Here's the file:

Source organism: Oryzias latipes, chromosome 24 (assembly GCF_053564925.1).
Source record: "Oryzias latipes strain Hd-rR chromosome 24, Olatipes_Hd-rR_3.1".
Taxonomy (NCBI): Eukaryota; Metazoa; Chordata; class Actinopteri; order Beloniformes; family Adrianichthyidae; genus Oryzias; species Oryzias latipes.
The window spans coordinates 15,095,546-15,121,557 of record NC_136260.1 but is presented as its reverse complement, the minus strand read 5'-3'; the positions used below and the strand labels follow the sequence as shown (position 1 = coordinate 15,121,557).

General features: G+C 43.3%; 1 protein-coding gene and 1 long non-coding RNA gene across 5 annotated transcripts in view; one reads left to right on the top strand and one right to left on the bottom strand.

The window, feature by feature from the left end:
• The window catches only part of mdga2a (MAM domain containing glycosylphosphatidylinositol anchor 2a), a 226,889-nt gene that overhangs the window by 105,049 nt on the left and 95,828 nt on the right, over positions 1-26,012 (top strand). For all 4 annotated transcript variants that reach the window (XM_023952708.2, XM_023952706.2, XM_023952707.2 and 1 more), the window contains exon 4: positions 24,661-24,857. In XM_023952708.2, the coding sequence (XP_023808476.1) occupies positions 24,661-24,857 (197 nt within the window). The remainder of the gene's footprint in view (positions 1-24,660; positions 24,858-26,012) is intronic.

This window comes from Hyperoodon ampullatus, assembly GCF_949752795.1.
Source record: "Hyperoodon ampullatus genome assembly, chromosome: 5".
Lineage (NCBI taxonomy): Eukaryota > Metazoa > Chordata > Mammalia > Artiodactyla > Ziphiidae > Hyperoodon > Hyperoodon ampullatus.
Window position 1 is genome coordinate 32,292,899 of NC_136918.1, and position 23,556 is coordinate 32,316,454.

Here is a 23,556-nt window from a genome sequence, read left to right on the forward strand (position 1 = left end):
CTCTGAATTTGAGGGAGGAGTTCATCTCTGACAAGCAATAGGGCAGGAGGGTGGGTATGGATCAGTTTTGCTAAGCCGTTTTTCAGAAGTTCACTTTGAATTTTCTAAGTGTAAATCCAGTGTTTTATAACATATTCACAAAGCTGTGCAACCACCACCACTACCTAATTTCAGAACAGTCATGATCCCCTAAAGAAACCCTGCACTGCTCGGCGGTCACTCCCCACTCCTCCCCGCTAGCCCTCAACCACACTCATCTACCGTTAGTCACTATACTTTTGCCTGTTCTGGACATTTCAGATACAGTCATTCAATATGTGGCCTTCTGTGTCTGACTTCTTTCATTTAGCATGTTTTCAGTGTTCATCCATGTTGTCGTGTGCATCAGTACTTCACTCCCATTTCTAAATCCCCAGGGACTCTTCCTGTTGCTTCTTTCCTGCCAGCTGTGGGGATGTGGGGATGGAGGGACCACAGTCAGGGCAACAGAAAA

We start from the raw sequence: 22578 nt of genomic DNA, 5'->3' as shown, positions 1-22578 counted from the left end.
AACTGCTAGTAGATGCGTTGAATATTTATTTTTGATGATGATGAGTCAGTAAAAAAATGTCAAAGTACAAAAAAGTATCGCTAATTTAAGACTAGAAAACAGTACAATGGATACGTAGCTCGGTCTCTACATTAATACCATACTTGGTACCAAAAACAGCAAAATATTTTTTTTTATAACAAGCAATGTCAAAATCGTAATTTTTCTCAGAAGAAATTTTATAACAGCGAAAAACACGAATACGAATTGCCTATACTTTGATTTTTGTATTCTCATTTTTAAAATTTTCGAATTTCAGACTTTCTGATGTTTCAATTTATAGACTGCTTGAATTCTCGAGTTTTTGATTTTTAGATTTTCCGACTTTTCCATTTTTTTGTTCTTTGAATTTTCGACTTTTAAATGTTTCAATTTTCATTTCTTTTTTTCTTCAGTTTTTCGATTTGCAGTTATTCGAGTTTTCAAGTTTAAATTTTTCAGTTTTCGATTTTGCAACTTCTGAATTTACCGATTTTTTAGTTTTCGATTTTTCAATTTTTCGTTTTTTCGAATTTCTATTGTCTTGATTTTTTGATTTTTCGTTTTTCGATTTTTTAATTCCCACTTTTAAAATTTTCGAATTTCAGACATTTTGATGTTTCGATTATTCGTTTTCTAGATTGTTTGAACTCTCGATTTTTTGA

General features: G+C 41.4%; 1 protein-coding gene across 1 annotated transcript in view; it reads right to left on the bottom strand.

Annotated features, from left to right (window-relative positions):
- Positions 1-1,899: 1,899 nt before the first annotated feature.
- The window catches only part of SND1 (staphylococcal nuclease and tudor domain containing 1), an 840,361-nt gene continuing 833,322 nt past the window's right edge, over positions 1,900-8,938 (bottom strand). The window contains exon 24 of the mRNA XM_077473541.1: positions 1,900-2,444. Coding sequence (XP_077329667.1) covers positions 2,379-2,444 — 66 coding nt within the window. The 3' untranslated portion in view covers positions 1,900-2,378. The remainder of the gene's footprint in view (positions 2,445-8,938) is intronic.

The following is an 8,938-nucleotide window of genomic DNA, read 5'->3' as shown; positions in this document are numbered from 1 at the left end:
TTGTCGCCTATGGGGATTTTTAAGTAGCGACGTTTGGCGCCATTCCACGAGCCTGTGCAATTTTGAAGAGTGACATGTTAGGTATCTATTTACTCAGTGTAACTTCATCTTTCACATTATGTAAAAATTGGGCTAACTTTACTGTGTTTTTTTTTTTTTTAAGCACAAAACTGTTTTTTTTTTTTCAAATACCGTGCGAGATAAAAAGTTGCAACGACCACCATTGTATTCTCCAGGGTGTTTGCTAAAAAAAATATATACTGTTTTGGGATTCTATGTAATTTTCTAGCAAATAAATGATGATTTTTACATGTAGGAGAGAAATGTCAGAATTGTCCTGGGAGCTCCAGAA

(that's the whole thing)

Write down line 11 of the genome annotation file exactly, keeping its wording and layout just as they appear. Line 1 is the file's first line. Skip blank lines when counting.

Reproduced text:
Window position 1 is genome coordinate 32,292,899 of NC_136918.1, and position 23,556 is coordinate 32,316,454.